A deep dive into the glam-rock pioneer's varied catalog
There are so many alleged geniuses in music that the field has grown fallow. Marc Bolan wasn’t a genius. But judging by his body of songs, and the overall harvest, he was absolutely guided by a conditional brilliance. Equal parts Bob Dylan, Chuck Berry and John Keats, the late UK glam god seemed to misplace the stolen promethean fire of genius as much as he routinely immolated ‘70s songwriting with his heart-crushing ballads and chrome-plated rockers.
A half century later, the slippery factors that added up to a Bolan masterpiece were the same math that also left him penning wincing pre-twee dreck: inexplicably, at times in the same song. The same artist that gave us the transcendent high-sheen rock of “The Slider” and “20th Century Boy” also gave us the annoying albeit popular whimsy of “Ride a White Swan.” Even Bolan’s biggest hit, 1971’s “Bang a Gong (Get it On),” cruises by on a mixture of sophistication and sappy “woman-as-car” imagery.
The ultimate magic trick by Bolan, which in hindsight could arguably be viewed as genius, was that he seemed to keep the inspirational conditions and arrival of the muse close to his heart. His brilliance seems random and inconsistent, but still routinely shines through.
Like the certain Romantic he was, Bolan died young at age 29. Yet he never worked under the morbid schedule of borrowed time. Indisputably prolific, in a short time Bolan wrote songs like he, and like all of us, would live and love forever.
During the course of a 1972 TV interview with Russell Harty, a then-25-year-old Bolan disputes his own fame, name checks Lord Byron, and at times appears uncomfortable, ultimately assuring the host that he doesn’t think he will live a long life; and didn’t feel any different from when he was nine years old. Maybe that is Bolan’s ultimate legacy: innocence, awe and wonder.
Culling through Bolan’s catalog of studio releases and an ongoing crop of bootlegs and questionably sourced “live and demo” albums is daunting. Along with Iggy and the Stooges, the sheer amount of unreleased and repackaged Bolan music is a parallel discography of hit-or-miss collections that can frustrate the curious while enticing completists.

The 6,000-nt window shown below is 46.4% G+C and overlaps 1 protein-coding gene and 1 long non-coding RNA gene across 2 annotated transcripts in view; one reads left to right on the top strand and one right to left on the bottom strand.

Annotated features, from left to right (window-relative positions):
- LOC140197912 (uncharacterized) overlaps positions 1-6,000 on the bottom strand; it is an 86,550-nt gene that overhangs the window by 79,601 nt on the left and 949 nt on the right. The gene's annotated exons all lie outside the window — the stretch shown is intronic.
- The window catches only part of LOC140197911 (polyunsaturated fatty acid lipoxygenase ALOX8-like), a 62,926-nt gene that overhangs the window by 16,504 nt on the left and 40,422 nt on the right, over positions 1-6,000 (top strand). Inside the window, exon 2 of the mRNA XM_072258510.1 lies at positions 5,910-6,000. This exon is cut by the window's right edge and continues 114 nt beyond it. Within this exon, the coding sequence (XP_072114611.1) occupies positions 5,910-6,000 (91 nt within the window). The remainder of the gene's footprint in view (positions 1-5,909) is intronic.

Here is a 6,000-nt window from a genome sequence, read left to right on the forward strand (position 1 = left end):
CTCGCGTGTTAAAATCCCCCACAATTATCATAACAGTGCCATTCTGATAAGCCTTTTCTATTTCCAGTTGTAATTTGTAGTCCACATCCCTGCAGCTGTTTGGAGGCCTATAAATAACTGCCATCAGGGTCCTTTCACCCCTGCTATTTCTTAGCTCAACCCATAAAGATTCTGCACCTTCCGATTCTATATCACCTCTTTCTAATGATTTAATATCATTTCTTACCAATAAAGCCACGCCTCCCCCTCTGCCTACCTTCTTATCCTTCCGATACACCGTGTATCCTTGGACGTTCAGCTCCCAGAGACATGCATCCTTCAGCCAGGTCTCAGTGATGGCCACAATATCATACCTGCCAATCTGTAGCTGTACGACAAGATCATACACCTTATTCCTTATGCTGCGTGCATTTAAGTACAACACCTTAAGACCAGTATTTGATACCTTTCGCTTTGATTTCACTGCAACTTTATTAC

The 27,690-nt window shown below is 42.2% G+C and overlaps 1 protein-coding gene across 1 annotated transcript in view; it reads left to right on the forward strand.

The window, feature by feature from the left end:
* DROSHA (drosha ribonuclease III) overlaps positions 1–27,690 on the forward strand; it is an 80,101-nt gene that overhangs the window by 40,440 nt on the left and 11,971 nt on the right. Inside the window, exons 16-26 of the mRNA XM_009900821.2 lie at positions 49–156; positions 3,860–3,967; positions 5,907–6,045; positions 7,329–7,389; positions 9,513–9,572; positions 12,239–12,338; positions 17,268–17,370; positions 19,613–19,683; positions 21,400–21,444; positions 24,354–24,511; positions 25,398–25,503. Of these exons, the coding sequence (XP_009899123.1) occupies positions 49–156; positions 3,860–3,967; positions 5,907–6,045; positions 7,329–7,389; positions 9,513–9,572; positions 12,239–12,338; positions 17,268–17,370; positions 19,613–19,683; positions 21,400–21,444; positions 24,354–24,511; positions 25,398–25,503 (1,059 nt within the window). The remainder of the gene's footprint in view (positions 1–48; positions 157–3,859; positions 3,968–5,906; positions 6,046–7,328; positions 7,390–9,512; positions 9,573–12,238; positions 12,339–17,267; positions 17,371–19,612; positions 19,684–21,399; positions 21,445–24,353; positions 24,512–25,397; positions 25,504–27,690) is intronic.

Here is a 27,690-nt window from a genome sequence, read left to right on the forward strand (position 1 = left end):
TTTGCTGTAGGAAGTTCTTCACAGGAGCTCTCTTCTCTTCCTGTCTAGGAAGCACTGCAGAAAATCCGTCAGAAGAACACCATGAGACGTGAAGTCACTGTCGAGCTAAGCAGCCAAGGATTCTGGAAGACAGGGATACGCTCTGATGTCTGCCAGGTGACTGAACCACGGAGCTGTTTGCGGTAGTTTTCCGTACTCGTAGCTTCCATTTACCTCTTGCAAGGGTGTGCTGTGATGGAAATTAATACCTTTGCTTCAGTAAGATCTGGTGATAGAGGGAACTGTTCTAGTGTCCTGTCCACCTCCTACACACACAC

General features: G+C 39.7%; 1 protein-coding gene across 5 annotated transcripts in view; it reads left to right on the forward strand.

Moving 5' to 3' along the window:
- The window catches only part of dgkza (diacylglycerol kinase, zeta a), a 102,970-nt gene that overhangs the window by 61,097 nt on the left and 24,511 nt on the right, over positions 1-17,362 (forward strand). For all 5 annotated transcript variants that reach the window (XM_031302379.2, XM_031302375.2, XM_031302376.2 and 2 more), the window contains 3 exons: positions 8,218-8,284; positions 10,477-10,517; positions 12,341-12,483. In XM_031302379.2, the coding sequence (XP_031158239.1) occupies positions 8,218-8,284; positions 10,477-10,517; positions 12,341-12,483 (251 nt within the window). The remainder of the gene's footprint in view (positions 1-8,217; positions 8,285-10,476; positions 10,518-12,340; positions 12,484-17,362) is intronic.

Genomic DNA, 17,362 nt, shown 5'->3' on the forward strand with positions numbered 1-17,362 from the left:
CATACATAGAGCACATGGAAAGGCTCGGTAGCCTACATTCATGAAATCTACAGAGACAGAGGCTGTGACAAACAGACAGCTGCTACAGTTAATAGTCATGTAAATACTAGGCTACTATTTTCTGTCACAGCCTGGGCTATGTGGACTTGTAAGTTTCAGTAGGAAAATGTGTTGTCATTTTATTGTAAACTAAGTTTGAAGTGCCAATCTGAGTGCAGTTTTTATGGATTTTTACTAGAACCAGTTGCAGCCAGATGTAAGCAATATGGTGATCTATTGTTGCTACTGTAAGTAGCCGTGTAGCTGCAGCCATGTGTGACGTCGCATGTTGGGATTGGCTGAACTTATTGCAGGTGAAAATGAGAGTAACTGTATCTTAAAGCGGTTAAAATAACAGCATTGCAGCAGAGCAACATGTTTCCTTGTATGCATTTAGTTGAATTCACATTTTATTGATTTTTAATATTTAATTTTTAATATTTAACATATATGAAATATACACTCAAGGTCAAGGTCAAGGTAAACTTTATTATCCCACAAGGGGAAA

Below is a list of lesser-heralded Bolan songs that tap into that very sense visionary poetics and heart-centered alienation that he navigated so well; accordingly sourced from various albums released before and after Bolan’s brief tenure as a glam-rock god.
An alternate, live version from Bolan’s pre-T.Rex band (as Tyrannosaurus Rex) popped up as “Debora” on the 2017 Baby Driver soundtrack. This earlier rendition, featuring bubbling accompaniment by percussionist Steve Peregrin Took, is a sing-song chant—much of it wordless— exalting the titular muse, eventually morphing into a backward-tape freakout. For a deeper dive into the T.Rex wormhole, certainly check out Took’s circa-1970 stellar band Shagrat; a group who served up some amazing psych in their own right.
“Once Upon the Seas of Abyssinia” (1969)
While it didn’t make the official cut on A Beard of Stars—the final, official release by Tyrannosaurus Rex— “Once Upon the Seas of Abyssinia” has appeared in lo-fi demo and various live releases over the years. A darker flavor from Bolan, this live version (recorded for BBC radio show Top Gear) is all stripped-down acoustic guitar, wordless echo-drenched backing vocals, and Bolan in unhinged phantasmagoric lyricism: “Once upon the Seas of Abyssinia / a cultured man with rings within his ear-lobes / locked the door / from which the sun arose.”
“Root of Star” (1970)
Taken from the eponymous T.Rex release, “Root of Star” is Bolan at his peak of building so much with so little: in this case with a mini-palate of guitar, vocals and Mickey Finn’s minimal percussion and toy glockenspiel. A two-verse composition, “Root of Star” shows Bolan in top-flight cosmic-bard mode: “A root of star I gave to thee / from the canyons of the sea / a jewel of frost that was lost / in days of dreams when we were free.”
“There Was a Time” (1971)
A much-bootlegged one-minute piece from the Electric Warrior sessions, “There Was a Time” is a glimmer of Bolan’s relentless output and part of its joys is in imagining the “What if?” of a fleshed-out version. Acoustic guitars, a beguiling symphonic arrangement, backing vocals dipping into Bolan’s signature LSD-doo-wop soar, and a blunt commentary on hippie utopia: “And all the children / they put flowers in their hair / and all the grown-ups / they put daggers there instead.”
“Mystic Lady” (1972)
The second cut from the hit album The Slider is a nice micro-galaxy of Bolan’s sheer brilliance. A lazy country strum of guitar, on-point string arrangements by producer Tony Visconti and Bolan at his best pleading vocal delivery with aching lyrics fusing the hippie with the medieval: “Sliding riding Sorceress / in your dungarees / got me on my knees.”
“Broken Hearted Blues” (1973)
After the back-to-back success of previous albums Electric Warrior and The Slider, Bolan leaned into a more soul and gospel vibe for his follow-up, Tanx; a move that David Bowie would emulate two years later with Young Americans. “Broken Hearted Blues” is one of Bolan’s peak moments of lovelorn isolation. A three-chord strum bejeweled in tasteful brass-and-string arrangements, Bolan’s simple-yet-imagist lyrics cut to the heart and marrow: “This is a song, that I wrote when I was young / and I call it the broken-hearted blues / the air on that night was tempered like a knife / and the people wore the face masks of a clown.”
Tune in to The Independent 89.9 HD4 on Friday, September 16 as we celebrate the music of Marc Bolan and T. Rex all day.